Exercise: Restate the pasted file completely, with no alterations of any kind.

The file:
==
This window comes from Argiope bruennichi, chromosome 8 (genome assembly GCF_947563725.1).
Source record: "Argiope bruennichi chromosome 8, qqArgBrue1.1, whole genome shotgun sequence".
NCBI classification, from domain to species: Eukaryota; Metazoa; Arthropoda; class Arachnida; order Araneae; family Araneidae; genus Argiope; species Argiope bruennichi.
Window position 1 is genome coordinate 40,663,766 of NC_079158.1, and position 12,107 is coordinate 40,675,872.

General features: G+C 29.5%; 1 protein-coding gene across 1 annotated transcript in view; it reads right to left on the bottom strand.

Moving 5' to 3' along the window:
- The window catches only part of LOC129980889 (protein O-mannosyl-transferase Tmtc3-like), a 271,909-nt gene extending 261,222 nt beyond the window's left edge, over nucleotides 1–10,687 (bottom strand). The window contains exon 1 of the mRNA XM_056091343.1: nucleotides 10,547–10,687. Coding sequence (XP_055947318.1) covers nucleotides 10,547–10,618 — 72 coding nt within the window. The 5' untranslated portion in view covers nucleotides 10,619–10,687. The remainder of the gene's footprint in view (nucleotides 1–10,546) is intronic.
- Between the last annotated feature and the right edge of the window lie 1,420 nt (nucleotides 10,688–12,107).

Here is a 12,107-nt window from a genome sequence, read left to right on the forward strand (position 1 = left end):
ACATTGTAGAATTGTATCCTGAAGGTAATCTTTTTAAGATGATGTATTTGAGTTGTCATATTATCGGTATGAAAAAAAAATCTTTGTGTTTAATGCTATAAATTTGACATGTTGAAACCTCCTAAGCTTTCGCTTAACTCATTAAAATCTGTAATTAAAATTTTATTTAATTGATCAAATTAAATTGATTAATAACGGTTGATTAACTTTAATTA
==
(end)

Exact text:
This window comes from Argiope bruennichi, chromosome 8 (genome assembly GCF_947563725.1).
Source record: "Argiope bruennichi chromosome 8, qqArgBrue1.1, whole genome shotgun sequence".
NCBI classification, from domain to species: Eukaryota; Metazoa; Arthropoda; class Arachnida; order Araneae; family Araneidae; genus Argiope; species Argiope bruennichi.
Window position 1 is genome coordinate 40,663,766 of NC_079158.1, and position 12,107 is coordinate 40,675,872.

General features: G+C 29.5%; 1 protein-coding gene across 1 annotated transcript in view; it reads right to left on the bottom strand.

Moving 5' to 3' along the window:
- The window catches only part of LOC129980889 (protein O-mannosyl-transferase Tmtc3-like), a 271,909-nt gene extending 261,222 nt beyond the window's left edge, over nucleotides 1–10,687 (bottom strand). The window contains exon 1 of the mRNA XM_056091343.1: nucleotides 10,547–10,687. Coding sequence (XP_055947318.1) covers nucleotides 10,547–10,618 — 72 coding nt within the window. The 5' untranslated portion in view covers nucleotides 10,619–10,687. The remainder of the gene's footprint in view (nucleotides 1–10,546) is intronic.
- Between the last annotated feature and the right edge of the window lie 1,420 nt (nucleotides 10,688–12,107).

Here is a 12,107-nt window from a genome sequence, read left to right on the forward strand (position 1 = left end):
ACATTGTAGAATTGTATCCTGAAGGTAATCTTTTTAAGATGATGTATTTGAGTTGTCATATTATCGGTATGAAAAAAAAATCTTTGTGTTTAATGCTATAAATTTGACATGTTGAAACCTCCTAAGCTTTCGCTTAACTCATTAAAATCTGTAATTAAAATTTTATTTAATTGATCAAATTAAATTGATTAATAACGGTTGATTAACTTTAATTA